Poetry, Transmission of the Unsayable: Chase Twichell

Horses Where the Answers Should Have Been

Horses Where the Answers
Should Have Been:
New and Selected Poems

BY Chase Twichell
(Copper Canyon Press, 2010)

From the Publisher:

Publishers Weekly called Twichell ‘a major voice in contemporary poetry,’ and this long over-due retrospective supports the claim. Selected from six award-winning books, this volume collects the best of Twichell’s meditative and startling poems. A longtime student of Zen Buddhism, Twichell probes how the ‘self’ changes over time, and how the perception of self affects the history and meaning of our lives. Her poems exhibit a deep and urgent love of the natural world amidst ecological decimation, while also delving into childhood memories and the surprise and nourishment that come from radical shifts in perception, be it from the death of loved ones or spiritual epiphany.”

A Zen practitioner for many years, you’ve been quoted as saying “Zen goes where language can’t go,” which brings to mind a wonderful poem from your latest book, Horses Where the Answers Should Have Been, “How Zen Ruins Poets.” Could you expand on this statement and on the poem? Is it possible to further describe how perception functions beyond language?

I’ve long been interested in the way poetry can seem to inhabit the spaces between words, how its resonance and meaning sometimes come through almost in spite of words. Poetry that doesn’t verge on the unsayable plays for stakes too low to be exciting, let alone dangerous. As I get older, I feel increasing urgency about keeping my attention on the most important things, and increasing impatience with poems that don’t yet know that we’re going to die. Zen is said to be a “mind-to-mind transmission.” The best poems are exactly that: they leap from one mind to another without stopping to explain exactly how they did it. Poetry cannot be paraphrased because it can’t be apprehended by a purely literal mind. I think this is why so many people are afraid of it, or think they dislike it. In our culture, out of necessity, we’re used to living in a mostly-literal mind, and poetry demands that we enter it with another kind of mind. I believe we all have this other mind, but that it atrophies if nothing stimulates or calls upon it on a regular basis. “How Zen Ruins Poets” attempts to sneak up on that realization.

In an earlier interview, you said “Poetry goes where prose can’t go.” Some would say that prose simply takes the longer way. What does poetry do in terms of creative expression that prose can’t?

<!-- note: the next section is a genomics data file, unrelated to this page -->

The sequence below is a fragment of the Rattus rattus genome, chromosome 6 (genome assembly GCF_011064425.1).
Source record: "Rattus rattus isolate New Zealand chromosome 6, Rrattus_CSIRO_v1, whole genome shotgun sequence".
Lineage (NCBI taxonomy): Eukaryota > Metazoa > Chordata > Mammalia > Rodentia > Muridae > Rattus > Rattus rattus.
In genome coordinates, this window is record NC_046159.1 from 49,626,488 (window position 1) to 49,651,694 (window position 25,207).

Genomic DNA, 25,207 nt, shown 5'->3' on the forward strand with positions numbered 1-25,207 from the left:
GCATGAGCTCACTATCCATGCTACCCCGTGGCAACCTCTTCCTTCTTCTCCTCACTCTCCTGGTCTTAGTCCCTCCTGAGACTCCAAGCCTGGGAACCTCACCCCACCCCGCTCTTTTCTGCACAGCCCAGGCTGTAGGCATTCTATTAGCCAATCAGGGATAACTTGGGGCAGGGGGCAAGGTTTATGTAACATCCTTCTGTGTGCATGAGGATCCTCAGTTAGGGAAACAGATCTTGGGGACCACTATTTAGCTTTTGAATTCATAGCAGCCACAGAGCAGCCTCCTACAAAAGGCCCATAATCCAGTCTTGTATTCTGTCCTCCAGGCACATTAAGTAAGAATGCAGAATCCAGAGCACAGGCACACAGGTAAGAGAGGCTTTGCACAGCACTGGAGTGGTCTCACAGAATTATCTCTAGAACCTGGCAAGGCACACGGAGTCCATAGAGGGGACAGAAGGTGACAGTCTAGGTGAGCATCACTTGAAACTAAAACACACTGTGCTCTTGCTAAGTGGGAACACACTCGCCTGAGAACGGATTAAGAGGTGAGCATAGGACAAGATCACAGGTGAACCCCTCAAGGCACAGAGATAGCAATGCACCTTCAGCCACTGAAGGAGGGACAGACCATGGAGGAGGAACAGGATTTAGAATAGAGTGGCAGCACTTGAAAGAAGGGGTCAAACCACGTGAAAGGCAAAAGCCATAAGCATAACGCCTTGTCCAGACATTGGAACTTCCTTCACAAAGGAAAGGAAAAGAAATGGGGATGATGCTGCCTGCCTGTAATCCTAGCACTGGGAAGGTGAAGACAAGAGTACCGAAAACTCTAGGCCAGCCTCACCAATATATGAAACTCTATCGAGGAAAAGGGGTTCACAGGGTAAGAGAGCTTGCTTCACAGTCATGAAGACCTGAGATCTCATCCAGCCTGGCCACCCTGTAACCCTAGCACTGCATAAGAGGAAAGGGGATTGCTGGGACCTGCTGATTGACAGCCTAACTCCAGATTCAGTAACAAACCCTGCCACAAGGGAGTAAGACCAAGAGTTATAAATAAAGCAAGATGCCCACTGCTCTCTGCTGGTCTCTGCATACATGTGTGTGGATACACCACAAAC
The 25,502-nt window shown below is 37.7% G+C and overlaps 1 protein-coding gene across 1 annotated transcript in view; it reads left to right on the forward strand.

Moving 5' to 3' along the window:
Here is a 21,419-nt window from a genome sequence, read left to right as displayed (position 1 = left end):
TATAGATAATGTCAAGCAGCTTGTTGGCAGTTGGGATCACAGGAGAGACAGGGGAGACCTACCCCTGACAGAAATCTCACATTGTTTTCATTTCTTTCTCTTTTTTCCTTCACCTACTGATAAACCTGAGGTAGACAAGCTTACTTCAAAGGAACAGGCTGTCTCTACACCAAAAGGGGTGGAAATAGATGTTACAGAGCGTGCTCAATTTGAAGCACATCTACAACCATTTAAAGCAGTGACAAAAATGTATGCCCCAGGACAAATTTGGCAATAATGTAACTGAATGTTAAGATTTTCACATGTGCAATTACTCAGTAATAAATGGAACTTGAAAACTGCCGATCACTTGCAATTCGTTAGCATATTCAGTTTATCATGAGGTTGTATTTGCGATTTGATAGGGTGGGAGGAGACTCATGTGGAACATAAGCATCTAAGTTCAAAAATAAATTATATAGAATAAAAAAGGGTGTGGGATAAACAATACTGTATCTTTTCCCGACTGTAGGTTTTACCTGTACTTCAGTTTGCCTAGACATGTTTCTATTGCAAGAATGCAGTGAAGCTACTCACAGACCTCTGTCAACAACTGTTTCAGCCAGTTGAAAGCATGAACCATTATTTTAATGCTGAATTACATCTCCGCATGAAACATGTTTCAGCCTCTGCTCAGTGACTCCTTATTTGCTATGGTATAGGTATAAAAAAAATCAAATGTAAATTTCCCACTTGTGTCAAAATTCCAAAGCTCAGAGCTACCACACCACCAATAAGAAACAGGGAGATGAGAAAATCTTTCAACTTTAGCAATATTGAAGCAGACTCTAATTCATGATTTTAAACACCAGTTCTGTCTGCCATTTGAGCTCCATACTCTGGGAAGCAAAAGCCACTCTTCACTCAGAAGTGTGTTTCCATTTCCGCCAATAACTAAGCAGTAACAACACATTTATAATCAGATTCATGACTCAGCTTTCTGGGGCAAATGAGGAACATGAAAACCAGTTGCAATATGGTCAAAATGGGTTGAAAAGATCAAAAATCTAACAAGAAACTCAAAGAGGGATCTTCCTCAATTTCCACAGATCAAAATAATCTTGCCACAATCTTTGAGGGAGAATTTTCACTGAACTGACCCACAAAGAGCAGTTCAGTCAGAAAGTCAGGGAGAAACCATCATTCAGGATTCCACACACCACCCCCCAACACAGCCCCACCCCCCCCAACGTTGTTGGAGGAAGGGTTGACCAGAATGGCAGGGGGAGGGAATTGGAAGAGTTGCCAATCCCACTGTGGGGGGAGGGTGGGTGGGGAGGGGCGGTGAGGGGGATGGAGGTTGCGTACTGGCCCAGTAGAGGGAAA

I believe that poetry asks us to enter a mind unlike the one in which we mostly live our lives. This mind is closer to painting than it is to prose. Talking to painters is fascinating to me because I find they encounter the same kinds of problems and questions that I do in poems. Poetry lives in the connotations of words as much as it does in the denotations, whereas prose, even “poetic” prose, tends to have a more intellectually coherent and linear under-organization. Poems can go sideways and backwards, which to me is like looking at something in 3-D rather than 2-D.

Should poetry strictly stick to the truth? In other words, is it okay for a poet to fictionalize her or his work (as a fiction writer does)?

It’s odd to me that people assume that the speaker in a poem is the poet, but assume, in a story or novel, that the ‘I’ is a fictional character. That’s probably because of the common misconception that poetry is an expression of “feelings” that are “personal;” that is, specifically and identifiably individual. To me, the speaker in a poem can be a stand-in for the poet or a voice from outer space, or anything in between. The voice has to identify itself; that’s part of the work of the poem. Who’s speaking? To whom does he or she (or it) speak? Besides, how well do you trust your memory? Anyone who’s ever kept an honest journal knows that we misremember things all the time, and vividly, with certainty! So of course poets “lie.” If they don’t, they’re locked in a tiny playpen. If you have an epiphany about something while washing dishes, does the poem that explores it have to be set in a kitchen?

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